Lifetime Sentence~

TRIGGER WARNING! Grief, Infant and child loss, NICU
No one has the market on grief. No one has the perfect guidebook on how to navigate it either. There is no right or wrong way really, just maybe some better ways to deal with it. Mostly you just have to do what works for you. I’ll have to admit, after Harper died, I struggled with God over my feelings. I knew on one hand, Harper had saved my daughter’s life (Harper’s mom), but on the other hand, how could something so precious be taken so soon. He was just too perfect for this world. His mommy told me that, and that’s what I believe.
You see, in early 2015 her boyfriend committed suicide. And the grief in the house was so thick you could barely move. I sat in my office working, and crying between client calls because in her bedroom, my sweet heartbroken daughter was violently sobbing. Guilt, what ifs and just plain old unadulterated sadness permeated her heart and mind. Her dad and I encouraged her to seek professional help because neither of us knew how to help her navigate this. Two days after her boyfriend passed, she said she was ready for help. Of course you have to wait forever for an actual mental health appointment, so we went to our local hospital ER seeking counsel for her. There lots of standard blood work was run, and we found out she was expecting Harper. We were shocked, but thrilled. I had told Beka the night before, that I knew somewhere, somehow, we WOULD find the silver lining in this sadness. And God surely provided it. He gave my broken daughter a reason to live.
It was all new territory to us, but her dad and I, and all of our friends and family supported her in every decision. Learning at 12 weeks that Harper had health problems meant we were facing an uphill battle. But she never gave up. Even when they offered her (more than once) to terminate the pregnancy. None of them could really grasp the importance of this life growing inside her, and I knew they were just doing their jobs. After a very stern NO the 2nd time they offered, they never mentioned it again. They saw a strong young mom, determined to give her baby every chance he deserved. I’ve never been more proud of her. She still had many sad moments over her loss, but there were many more happy ones. She glowed with the promise of new life and took really good care of herself. We had lots of doctors appointments, ultrasounds, echos, etc. But her dad and I made sure she didn’t miss any, and one of us always went to be a backup for information. Harper was born small, with many health issues, and even though he had his great days, he was taken from us at 4 months and 1 week old.
Nothing could have prepared us for that moment. You hold out all hope, you put your faith in medicine, God, and anything else you can. But somethings just come out of nowhere and bowl you over. No, they RUN you over and squish out every ounce of strength you think you have, leaving nothing but a numb shell. I can tell you that 345 days after losing him, the grief is just as present. It never goes away. As a grandparent, I grieved twice-over losing Harper, but also for my sweet daughter who had lost part of her heart. She amazed me when Harper was born, spending most every waking moment by his side in the NICU, then staying in his room with him when he went to the step-down unit. (most of you are probably saying “Well of course, wouldn’t any mom or dad?”, sadly we learned no, that is not the case.) She learned to change his ostomy bag (and was soon showing the nurses how to do it), how to feed him, pumped continuously, changed his diaper, rocked him, cried when he cried, and it all continued whenever he was at home. Syringes of medications that had to be given through his feeding tube, special feeding pumps, you name it, she did it. ALL!! I don’t know that I could have done all that, and I realized then, that God chose Harper for her, and her for Harper. He knew Harper would need a special mommy, one who would truly give up everything for him. She grew in caring for him, and she’s grown in grieving him. We all have.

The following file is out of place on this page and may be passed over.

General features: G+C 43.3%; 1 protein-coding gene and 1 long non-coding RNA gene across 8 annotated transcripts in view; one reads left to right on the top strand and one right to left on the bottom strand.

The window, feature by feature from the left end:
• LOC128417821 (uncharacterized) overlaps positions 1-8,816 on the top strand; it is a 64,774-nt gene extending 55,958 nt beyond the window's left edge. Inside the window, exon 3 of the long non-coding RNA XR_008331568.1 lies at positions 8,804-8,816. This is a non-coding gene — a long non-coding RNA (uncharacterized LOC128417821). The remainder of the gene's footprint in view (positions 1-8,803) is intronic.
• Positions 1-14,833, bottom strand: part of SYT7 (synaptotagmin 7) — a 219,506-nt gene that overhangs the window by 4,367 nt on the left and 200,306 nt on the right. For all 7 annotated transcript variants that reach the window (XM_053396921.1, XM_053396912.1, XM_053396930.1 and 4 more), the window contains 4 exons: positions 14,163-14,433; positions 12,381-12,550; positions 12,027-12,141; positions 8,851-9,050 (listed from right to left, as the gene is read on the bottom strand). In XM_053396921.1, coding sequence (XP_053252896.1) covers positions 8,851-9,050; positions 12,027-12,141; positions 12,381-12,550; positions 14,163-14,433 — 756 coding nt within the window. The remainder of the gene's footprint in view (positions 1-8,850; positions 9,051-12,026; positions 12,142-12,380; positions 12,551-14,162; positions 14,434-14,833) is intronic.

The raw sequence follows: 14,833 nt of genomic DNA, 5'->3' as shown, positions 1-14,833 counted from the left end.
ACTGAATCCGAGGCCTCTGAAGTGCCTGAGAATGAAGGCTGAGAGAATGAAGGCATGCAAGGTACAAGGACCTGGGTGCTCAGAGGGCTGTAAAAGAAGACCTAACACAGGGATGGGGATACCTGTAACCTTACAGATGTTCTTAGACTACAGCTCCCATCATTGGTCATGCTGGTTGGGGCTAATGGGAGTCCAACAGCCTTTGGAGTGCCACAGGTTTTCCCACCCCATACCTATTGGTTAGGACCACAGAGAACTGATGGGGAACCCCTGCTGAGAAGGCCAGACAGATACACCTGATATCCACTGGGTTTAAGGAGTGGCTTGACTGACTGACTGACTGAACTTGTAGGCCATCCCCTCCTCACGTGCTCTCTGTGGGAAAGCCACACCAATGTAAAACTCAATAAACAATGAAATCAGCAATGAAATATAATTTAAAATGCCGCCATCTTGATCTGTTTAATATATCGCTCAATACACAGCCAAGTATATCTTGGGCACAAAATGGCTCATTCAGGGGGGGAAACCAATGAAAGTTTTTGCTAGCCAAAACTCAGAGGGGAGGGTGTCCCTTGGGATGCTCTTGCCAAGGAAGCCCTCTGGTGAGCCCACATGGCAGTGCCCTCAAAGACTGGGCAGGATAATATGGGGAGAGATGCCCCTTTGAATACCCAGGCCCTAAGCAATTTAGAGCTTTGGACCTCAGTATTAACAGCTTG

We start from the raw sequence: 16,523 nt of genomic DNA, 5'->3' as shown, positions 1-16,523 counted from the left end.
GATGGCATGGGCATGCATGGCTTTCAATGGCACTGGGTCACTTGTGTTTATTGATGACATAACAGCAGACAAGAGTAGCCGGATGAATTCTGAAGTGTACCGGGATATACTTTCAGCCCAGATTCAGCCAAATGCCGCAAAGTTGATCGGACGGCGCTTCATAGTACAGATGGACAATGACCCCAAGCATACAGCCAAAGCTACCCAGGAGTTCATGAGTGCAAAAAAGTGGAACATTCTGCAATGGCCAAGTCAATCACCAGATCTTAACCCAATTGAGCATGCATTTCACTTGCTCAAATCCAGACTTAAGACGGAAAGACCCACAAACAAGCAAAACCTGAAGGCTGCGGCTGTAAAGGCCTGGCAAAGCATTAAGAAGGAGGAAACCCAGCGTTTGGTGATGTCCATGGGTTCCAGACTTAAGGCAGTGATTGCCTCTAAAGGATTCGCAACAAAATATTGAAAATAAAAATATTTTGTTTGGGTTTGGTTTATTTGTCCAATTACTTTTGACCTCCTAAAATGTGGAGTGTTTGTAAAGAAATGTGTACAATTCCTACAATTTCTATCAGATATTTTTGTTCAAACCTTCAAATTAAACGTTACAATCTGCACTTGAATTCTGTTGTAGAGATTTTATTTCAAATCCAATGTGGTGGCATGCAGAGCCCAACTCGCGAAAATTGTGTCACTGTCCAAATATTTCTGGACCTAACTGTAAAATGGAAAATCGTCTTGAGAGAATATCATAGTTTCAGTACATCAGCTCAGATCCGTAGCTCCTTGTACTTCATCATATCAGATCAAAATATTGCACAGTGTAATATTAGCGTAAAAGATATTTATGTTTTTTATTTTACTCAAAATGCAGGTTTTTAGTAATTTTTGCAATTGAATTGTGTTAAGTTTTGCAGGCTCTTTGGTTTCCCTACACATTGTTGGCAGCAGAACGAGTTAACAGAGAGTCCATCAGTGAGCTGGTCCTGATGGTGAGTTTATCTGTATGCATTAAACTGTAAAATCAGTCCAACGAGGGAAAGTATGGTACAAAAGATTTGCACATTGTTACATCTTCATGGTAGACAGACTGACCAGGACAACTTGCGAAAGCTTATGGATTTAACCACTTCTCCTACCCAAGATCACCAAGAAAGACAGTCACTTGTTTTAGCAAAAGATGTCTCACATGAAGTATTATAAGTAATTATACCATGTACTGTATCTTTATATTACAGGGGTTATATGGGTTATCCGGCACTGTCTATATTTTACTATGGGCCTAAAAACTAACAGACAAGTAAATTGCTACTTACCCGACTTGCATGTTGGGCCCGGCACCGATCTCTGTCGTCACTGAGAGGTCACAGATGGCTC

A dear friend sent me this link today, and my very favorite (and the most true statement) is at the end.
The day I’ll stop grieving—is the day I stop breathing.”
If you’re experiencing grief over the loss of a loved one (I only have experience with my brother, dad and Harper, but you can reach out to me), reach out for help. I’ve found the words that helped me most were not from those who were supposed to be “experts”, but regular people who’ve actually been through it. I am no expert at anything, but I can listen and cry with you, and laugh when you have funny memories too, because you will. One day you will start out crying, and end up laughing. One day........
Cling to your friends who are there for you, your faith if you have one, and prayers, and then more prayers. It’s chronic, and will never go away for most people, but you will one day find you can breathe again.

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